Get fully capable, state-of-the-art care for:
arrhythmias and syncope.
What are cardiac rhythm disorders?
Cardiac rhythm disorders, or arrhythmias, are problems related to the beating of the heart due to abnormal electrical activity. Arrhythmias may cause symptoms, such as an abnormal awareness of heartbeat (known as palpitations). Some arrhythmias are minor while others are life-threatening emergencies that can lead to cardiac arrest or sudden death. The heart's squeezing action is initiated and regulated by electrical impulses that cause its muscle fibers to contract. But these impulses – and the muscle contractions – can be irregular, excessive, inadequate, disorganized or otherwise affected, which can impair or stop the heart's ability to pump blood.
What kinds of arrhythmias are there?
Arrhythmias are identified by where in the heart they originate and how they affect the heart's contraction. Arrhythmias originating in a lower chamber are ventricular, and those originating in an upper chamber are atrial. They are described as bradycardia if the heartbeat is too slow and tachycardia if too fast. Fibrillation occurs when the muscles contract erratically because of chaotic electrical impulses. But there are many variations, effects, levels of risk and types of treatment, which is why cardiac arrhythmias are best diagnosed and treated by a cardiac electrophysiology specialist.
How are arrhythmias treated?
Treatment can include atrial fibrillation medications, implantable cardioverter defibrillators or cardiac ablation procedures. Many medications work to prevent arrhythmia by various mechanisms but also have the potential to lead to the emergence of new, more serious arrhythmias.
John F. Norris, MD, is experienced, skilled and board-certified in cardiology and electrophysiology. He was Pinellas County's first physician to treat atrial fibrillation symptoms with ablation procedures and is the source for today's complete array of state-of-the-art cardiac electrophysiology procedures and cardiac resynchronization devices for arrhythmia management.
Repeated fainting could indicate a potentially deadly problem.
What is syncope?
Syncope is the medical term for fainting, the sudden, temporary loss of consciousness. It often results from insufficient blood flow to the brain. Symptoms of syncope include pale and/or clammy skin, dizziness, dimming vision and weakness of the limbs to the point of collapse.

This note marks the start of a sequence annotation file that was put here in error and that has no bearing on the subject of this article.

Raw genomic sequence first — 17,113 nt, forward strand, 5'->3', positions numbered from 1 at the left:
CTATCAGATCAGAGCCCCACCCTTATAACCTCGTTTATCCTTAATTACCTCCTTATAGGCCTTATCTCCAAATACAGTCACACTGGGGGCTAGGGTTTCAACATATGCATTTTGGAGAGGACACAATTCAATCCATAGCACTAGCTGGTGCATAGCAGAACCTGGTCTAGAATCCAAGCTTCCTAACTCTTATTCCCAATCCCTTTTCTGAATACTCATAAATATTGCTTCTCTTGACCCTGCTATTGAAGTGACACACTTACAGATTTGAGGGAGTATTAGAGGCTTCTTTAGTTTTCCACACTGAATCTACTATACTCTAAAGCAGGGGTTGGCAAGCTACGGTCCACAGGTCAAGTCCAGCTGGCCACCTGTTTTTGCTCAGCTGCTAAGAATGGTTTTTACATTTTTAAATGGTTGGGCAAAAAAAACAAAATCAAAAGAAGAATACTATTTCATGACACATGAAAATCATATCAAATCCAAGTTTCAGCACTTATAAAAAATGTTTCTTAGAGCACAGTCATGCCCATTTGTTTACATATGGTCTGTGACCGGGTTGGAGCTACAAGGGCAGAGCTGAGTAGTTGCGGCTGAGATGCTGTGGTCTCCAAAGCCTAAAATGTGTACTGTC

Why does fainting occur?
Syncope is caused by a sudden temporary reduction in blood flow to the brain by two main mechanisms:
(1) Those related to the heart (cardiac syncope) and (2) those related to the blood vessels. Reduction in blood flow by either mechanism results in a lack of oxygen supply to the brain, with loss of consciousness when brain cells responsible for alertness are affected.
Syncope with cardiac causes can cause sudden death
Of the four types of syncope (neurologic, metabolic, vasomotor and cardiac), only cardiac syncope commonly leads to sudden death. So syncope should be evaluated for cardiac causes, the most common of which is arrhythmia, specifically ventricular tachycardia (VT), a potentially fatal condition. And because VT conditions are often accompanied by underlying heart disease, it can be overlooked and go unaddressed. For this reason, people with syncope must be evaluated not only for cardiac causes but also for underlying heart disease. Also, people with a history of heart disease should be evaluated for VT.
Get the specialized, advanced & experienced ventricular tachycardia treatment you deserve
At Pinellas Arrhythmia Associates, John F. Norris, MD, evaluates patients with syncope using cardiac monitoring, tilt-table testing, T-wave alternans testing and/or electrophysiology studies to assess the heart's electrical system for the presence of or propensity toward ventricular tachycardia symptoms. Dr. Norris also evaluates for underlying heart disease and the other cardiac causes of syncope... with experience, comprehensive syncope treatment and leading-edge capabilities.
If you've been experiencing dizziness symptoms or if you have a history of cardiomyopathy or coronary artery disease, let Dr. Norris find out if you are at risk for sudden death. Call Pinellas Arrhythmia Associates today at (727) 587-6999, or you can use our online Request an Appointment form. Our syncope patients come to us from St. Petersburg (St Pete), Tampa and Clearwater in Pinellas County, FL.